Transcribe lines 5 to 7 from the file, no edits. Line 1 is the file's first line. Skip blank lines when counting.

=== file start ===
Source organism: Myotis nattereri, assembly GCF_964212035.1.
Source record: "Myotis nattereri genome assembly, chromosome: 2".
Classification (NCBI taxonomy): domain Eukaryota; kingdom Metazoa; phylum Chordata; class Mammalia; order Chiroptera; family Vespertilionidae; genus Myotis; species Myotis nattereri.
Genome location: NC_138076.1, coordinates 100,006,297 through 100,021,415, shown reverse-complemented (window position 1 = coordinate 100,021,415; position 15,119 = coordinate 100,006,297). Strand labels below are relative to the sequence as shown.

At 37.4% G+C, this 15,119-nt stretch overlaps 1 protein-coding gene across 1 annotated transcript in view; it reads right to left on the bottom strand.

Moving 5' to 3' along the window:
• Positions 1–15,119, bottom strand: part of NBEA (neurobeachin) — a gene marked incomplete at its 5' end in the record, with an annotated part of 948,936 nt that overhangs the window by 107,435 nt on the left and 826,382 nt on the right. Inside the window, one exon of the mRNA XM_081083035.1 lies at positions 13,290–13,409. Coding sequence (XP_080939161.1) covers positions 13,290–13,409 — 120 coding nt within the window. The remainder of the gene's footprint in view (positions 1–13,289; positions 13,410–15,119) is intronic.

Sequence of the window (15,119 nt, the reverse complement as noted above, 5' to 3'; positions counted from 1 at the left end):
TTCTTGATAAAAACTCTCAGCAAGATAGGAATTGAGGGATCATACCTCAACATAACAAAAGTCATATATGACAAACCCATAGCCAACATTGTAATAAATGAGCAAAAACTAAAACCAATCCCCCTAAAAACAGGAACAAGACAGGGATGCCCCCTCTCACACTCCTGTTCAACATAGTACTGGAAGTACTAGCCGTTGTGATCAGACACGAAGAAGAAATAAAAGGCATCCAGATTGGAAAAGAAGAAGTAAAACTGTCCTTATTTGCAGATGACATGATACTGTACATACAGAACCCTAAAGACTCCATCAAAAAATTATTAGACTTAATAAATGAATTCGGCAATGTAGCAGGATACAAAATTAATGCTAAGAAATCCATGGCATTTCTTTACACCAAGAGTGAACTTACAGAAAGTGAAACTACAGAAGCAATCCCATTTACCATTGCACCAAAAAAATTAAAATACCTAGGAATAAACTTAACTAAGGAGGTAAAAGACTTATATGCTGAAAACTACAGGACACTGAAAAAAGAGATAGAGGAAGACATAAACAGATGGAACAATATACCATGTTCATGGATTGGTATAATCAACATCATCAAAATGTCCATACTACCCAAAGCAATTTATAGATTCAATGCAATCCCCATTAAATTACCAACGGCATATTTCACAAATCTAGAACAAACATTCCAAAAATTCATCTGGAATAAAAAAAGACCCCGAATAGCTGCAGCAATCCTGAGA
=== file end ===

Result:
At 37.4% G+C, this 15,119-nt stretch overlaps 1 protein-coding gene across 1 annotated transcript in view; it reads right to left on the bottom strand.

Moving 5' to 3' along the window:
• Positions 1–15,119, bottom strand: part of NBEA (neurobeachin) — a gene marked incomplete at its 5' end in the record, with an annotated part of 948,936 nt that overhangs the window by 107,435 nt on the left and 826,382 nt on the right. Inside the window, one exon of the mRNA XM_081083035.1 lies at positions 13,290–13,409. Coding sequence (XP_080939161.1) covers positions 13,290–13,409 — 120 coding nt within the window. The remainder of the gene's footprint in view (positions 1–13,289; positions 13,410–15,119) is intronic.